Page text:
According to an announcement from reinsurance-linked investment manager CATCo Investment Management, the latest re-survey of hurricane Sandy loss estimates has now been completed and published by Property Claims Services (PCS). After hurricane, or superstorm, Sandy struck the U.S. northeast last year, PCS first reported the industry loss estimate as $11 billion in November, a number which increased by 70% when PCS released its next estimate of $18.75 billion in January.
According to CATCo, PCS has now issued a second re-survey loss estimate for hurricane Sandy and the updated estimate remains at $18.75 billion, so no change to January’s figure.
CATCo note that PCS’ second re-survey loss estimates very often involve no change to the first re-survey, or if they do change then it is not usually a significant adjustment to the number.
PCS will continue to re-survey, with the next or third estimate due in another 60 days, until two re-surveys are completed with no change to the loss estimate. So that means that the hurricane Sandy industry loss estimate could be finalised in May.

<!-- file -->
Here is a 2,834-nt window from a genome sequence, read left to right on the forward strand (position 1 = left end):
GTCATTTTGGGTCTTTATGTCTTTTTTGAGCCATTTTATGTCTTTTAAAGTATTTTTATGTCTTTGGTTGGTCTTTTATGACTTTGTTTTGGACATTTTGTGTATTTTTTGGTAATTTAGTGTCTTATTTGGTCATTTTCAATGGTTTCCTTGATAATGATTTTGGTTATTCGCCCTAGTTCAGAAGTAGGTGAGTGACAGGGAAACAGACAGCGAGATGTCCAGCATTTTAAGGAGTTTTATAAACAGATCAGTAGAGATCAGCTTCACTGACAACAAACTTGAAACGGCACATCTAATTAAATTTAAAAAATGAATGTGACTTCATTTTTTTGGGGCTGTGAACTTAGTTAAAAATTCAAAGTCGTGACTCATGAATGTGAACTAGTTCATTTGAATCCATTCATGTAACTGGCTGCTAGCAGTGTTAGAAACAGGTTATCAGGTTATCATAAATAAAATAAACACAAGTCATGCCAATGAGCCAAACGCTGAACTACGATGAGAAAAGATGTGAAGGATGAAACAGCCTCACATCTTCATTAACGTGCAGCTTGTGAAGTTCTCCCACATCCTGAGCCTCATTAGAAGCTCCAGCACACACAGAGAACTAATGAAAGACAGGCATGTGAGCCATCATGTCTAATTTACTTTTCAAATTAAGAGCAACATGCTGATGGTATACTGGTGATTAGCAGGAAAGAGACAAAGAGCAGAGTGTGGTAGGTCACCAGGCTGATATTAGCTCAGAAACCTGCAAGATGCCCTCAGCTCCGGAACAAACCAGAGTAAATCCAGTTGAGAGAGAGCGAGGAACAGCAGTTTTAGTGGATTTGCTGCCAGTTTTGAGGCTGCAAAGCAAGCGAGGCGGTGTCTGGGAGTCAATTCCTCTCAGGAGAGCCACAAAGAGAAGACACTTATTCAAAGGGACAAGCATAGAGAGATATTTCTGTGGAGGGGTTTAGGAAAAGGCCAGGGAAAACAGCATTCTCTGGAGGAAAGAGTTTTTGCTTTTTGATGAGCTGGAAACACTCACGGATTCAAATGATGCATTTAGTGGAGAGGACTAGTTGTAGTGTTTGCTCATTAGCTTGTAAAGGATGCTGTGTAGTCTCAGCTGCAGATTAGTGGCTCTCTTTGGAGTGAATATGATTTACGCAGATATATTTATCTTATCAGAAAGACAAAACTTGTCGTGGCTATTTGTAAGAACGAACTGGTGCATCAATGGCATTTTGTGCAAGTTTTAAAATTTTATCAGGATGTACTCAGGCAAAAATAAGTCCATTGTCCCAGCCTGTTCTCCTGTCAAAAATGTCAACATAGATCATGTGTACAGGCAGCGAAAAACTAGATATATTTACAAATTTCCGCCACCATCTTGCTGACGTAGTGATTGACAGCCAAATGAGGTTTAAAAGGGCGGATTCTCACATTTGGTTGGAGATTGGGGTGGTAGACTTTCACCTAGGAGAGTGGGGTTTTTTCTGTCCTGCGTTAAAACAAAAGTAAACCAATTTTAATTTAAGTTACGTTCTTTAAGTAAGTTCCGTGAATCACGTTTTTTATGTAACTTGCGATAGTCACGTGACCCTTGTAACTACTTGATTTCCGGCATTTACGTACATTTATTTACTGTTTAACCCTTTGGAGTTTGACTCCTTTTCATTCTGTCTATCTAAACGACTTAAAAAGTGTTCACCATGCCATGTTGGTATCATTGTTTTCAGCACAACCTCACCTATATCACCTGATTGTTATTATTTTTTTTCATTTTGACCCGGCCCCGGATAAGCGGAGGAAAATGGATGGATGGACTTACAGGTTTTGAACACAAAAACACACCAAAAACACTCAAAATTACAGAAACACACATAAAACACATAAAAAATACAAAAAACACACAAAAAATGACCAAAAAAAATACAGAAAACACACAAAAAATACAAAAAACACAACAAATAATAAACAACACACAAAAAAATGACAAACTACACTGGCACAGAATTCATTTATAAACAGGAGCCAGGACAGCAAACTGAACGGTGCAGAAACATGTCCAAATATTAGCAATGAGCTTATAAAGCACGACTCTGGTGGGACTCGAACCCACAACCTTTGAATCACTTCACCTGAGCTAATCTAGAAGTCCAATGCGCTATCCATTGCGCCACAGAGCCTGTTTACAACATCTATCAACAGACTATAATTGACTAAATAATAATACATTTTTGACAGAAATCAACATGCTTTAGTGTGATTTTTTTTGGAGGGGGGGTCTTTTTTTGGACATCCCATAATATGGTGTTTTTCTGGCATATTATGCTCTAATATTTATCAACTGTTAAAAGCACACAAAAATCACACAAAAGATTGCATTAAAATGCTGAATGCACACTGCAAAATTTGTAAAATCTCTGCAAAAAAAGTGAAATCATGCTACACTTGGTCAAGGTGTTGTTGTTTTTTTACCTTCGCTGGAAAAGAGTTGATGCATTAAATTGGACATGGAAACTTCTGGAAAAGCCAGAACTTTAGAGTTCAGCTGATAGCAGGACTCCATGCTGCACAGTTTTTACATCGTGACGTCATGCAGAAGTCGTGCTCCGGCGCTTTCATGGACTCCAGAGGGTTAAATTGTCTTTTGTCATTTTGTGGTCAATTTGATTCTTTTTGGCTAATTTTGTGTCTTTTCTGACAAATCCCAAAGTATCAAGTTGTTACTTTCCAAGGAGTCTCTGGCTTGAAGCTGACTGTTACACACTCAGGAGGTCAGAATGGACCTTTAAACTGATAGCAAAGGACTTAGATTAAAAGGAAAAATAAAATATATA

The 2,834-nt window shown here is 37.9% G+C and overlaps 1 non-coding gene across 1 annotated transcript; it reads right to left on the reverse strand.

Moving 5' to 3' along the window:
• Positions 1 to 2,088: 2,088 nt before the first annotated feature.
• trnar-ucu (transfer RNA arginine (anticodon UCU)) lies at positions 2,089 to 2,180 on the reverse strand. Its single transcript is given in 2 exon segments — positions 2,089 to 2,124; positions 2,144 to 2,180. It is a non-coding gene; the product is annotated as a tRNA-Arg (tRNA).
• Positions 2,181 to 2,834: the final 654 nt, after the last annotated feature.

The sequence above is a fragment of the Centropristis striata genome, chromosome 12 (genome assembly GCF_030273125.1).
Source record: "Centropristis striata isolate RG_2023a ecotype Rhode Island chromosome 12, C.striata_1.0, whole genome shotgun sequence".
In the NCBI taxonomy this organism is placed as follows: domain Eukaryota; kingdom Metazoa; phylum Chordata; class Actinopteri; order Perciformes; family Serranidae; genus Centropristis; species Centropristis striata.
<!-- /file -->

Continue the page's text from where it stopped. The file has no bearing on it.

The fact that the loss estimate has not jumped will please a number of re/insurers who have exposure to Sandy losses above a $20 billion industry loss estimate, but could also displease some who stood to collect from contracts protecting them with a $20 billion industry loss trigger. CATCo has itself set aside a retrocessional reinsurance loss provision based on an industry loss of over $20 billion, but reiterated today that it doesn’t feel any need to increase that provision in light of the latest re-survey.
Investors holding notes in the Successor X catastrophe bond, which has come very close to triggering based on an $18.75 billion industry loss, will also be pleased that the industry loss estimate has not risen further.
Lancashire Holdings are an example of a firm with a $40m ILW contract in play, with a $20 billion PCS industry loss trigger, which could have reduced its losses from the storm significantly if it paid out.
PCS is always very clear about what is included, and what isn’t included, in its industry loss estimates (it’s recent cat bond report contains a good explanation). However, given that other estimates of the insurance and reinsurance industry loss from Sandy suggest a total nearer to $25 billion and some insurers and reinsurers increased their own loss estimates in the last sixty days, there is always a chance that some disagreement with this re-survey estimate is possible within the industry.
We’ll update you again when the next re-survey estimate from PCS comes to light in May.